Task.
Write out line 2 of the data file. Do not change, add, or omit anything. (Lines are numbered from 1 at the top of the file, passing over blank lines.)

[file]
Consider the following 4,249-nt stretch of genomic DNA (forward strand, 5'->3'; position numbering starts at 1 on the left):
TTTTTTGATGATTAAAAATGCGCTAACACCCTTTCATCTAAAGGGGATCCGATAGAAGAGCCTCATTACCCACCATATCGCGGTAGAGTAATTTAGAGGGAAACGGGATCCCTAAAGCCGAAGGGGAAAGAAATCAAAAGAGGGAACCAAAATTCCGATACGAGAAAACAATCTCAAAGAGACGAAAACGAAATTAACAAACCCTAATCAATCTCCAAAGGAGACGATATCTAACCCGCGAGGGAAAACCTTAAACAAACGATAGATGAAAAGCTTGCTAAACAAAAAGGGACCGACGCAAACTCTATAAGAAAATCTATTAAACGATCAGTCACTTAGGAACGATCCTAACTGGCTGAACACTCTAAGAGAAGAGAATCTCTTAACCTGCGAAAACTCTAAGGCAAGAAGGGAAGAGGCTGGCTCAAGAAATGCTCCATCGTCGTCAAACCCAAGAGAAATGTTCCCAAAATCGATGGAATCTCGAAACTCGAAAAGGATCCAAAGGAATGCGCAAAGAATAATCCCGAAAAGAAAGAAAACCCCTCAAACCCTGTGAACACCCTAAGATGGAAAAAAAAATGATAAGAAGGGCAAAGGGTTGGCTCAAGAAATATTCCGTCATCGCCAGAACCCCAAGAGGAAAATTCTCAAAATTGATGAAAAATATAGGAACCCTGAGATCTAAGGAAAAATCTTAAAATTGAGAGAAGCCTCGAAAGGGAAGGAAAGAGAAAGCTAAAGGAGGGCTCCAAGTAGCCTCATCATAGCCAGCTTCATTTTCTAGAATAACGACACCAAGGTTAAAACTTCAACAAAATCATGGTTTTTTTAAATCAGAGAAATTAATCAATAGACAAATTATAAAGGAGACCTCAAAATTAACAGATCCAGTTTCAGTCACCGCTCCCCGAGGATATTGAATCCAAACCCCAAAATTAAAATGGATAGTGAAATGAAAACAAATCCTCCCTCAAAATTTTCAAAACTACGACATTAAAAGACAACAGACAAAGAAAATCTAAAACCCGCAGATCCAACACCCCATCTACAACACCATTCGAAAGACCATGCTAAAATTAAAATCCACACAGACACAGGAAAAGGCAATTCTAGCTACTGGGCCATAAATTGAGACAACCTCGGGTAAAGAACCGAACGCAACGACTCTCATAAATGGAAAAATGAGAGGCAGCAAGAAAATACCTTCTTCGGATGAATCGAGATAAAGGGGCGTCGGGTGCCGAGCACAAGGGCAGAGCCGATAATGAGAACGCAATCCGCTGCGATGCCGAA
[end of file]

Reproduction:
TTTTTTGATGATTAAAAATGCGCTAACACCCTTTCATCTAAAGGGGATCCGATAGAAGAGCCTCATTACCCACCATATCGCGGTAGAGTAATTTAGAGGGAAACGGGATCCCTAAAGCCGAAGGGGAAAGAAATCAAAAGAGGGAACCAAAATTCCGATACGAGAAAACAATCTCAAAGAGACGAAAACGAAATTAACAAACCCTAATCAATCTCCAAAGGAGACGATATCTAACCCGCGAGGGAAAACCTTAAACAAACGATAGATGAAAAGCTTGCTAAACAAAAAGGGACCGACGCAAACTCTATAAGAAAATCTATTAAACGATCAGTCACTTAGGAACGATCCTAACTGGCTGAACACTCTAAGAGAAGAGAATCTCTTAACCTGCGAAAACTCTAAGGCAAGAAGGGAAGAGGCTGGCTCAAGAAATGCTCCATCGTCGTCAAACCCAAGAGAAATGTTCCCAAAATCGATGGAATCTCGAAACTCGAAAAGGATCCAAAGGAATGCGCAAAGAATAATCCCGAAAAGAAAGAAAACCCCTCAAACCCTGTGAACACCCTAAGATGGAAAAAAAAATGATAAGAAGGGCAAAGGGTTGGCTCAAGAAATATTCCGTCATCGCCAGAACCCCAAGAGGAAAATTCTCAAAATTGATGAAAAATATAGGAACCCTGAGATCTAAGGAAAAATCTTAAAATTGAGAGAAGCCTCGAAAGGGAAGGAAAGAGAAAGCTAAAGGAGGGCTCCAAGTAGCCTCATCATAGCCAGCTTCATTTTCTAGAATAACGACACCAAGGTTAAAACTTCAACAAAATCATGGTTTTTTTAAATCAGAGAAATTAATCAATAGACAAATTATAAAGGAGACCTCAAAATTAACAGATCCAGTTTCAGTCACCGCTCCCCGAGGATATTGAATCCAAACCCCAAAATTAAAATGGATAGTGAAATGAAAACAAATCCTCCCTCAAAATTTTCAAAACTACGACATTAAAAGACAACAGACAAAGAAAATCTAAAACCCGCAGATCCAACACCCCATCTACAACACCATTCGAAAGACCATGCTAAAATTAAAATCCACACAGACACAGGAAAAGGCAATTCTAGCTACTGGGCCATAAATTGAGACAACCTCGGGTAAAGAACCGAACGCAACGACTCTCATAAATGGAAAAATGAGAGGCAGCAAGAAAATACCTTCTTCGGATGAATCGAGATAAAGGGGCGTCGGGTGCCGAGCACAAGGGCAGAGCCGATAATGAGAACGCAATCCGCTGCGATGCCGAA